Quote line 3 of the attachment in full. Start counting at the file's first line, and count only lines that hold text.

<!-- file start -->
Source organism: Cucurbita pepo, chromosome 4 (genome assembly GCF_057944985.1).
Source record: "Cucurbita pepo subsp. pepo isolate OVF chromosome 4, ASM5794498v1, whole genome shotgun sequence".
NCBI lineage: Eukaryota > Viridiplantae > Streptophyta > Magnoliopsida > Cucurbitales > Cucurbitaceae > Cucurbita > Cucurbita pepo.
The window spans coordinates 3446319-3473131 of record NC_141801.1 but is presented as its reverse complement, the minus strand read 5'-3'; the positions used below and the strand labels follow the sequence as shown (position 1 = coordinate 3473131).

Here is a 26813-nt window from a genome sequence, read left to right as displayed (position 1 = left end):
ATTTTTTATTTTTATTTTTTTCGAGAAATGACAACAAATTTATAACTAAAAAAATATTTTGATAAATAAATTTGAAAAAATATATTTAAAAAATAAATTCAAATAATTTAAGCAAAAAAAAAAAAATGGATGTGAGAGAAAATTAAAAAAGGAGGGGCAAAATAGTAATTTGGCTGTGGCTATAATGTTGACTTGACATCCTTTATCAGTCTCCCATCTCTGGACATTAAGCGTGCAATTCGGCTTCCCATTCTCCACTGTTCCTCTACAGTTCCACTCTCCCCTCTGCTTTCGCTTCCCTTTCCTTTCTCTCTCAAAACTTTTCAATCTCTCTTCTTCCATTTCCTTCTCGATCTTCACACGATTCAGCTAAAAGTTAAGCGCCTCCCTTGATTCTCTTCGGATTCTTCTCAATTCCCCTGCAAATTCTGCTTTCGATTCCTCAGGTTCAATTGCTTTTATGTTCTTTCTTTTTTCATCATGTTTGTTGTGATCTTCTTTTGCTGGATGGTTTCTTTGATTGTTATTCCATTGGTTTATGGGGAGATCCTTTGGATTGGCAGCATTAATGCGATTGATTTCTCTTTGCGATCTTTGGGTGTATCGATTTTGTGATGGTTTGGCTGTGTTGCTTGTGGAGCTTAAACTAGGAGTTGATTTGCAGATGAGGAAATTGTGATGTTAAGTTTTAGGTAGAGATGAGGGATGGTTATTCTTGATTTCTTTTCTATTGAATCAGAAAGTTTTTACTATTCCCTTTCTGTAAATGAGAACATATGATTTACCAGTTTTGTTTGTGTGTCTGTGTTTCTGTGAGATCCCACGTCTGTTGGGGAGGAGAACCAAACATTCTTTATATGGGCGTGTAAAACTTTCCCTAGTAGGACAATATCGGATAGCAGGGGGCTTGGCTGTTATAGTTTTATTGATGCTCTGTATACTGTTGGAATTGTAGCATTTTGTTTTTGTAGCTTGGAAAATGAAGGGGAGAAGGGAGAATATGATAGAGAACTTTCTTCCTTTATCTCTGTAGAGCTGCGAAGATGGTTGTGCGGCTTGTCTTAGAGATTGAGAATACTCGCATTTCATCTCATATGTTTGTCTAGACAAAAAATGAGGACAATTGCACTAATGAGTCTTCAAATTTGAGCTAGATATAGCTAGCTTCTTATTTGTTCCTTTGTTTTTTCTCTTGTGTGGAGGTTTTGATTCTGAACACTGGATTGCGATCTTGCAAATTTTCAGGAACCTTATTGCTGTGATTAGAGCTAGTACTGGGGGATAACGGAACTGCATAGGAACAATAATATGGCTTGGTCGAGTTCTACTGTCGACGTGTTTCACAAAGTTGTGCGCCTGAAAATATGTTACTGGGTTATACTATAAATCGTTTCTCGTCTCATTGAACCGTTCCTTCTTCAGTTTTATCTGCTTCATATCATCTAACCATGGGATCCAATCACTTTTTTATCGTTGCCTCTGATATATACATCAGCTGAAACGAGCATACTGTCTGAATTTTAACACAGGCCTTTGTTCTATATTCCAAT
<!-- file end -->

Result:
NCBI lineage: Eukaryota > Viridiplantae > Streptophyta > Magnoliopsida > Cucurbitales > Cucurbitaceae > Cucurbita > Cucurbita pepo.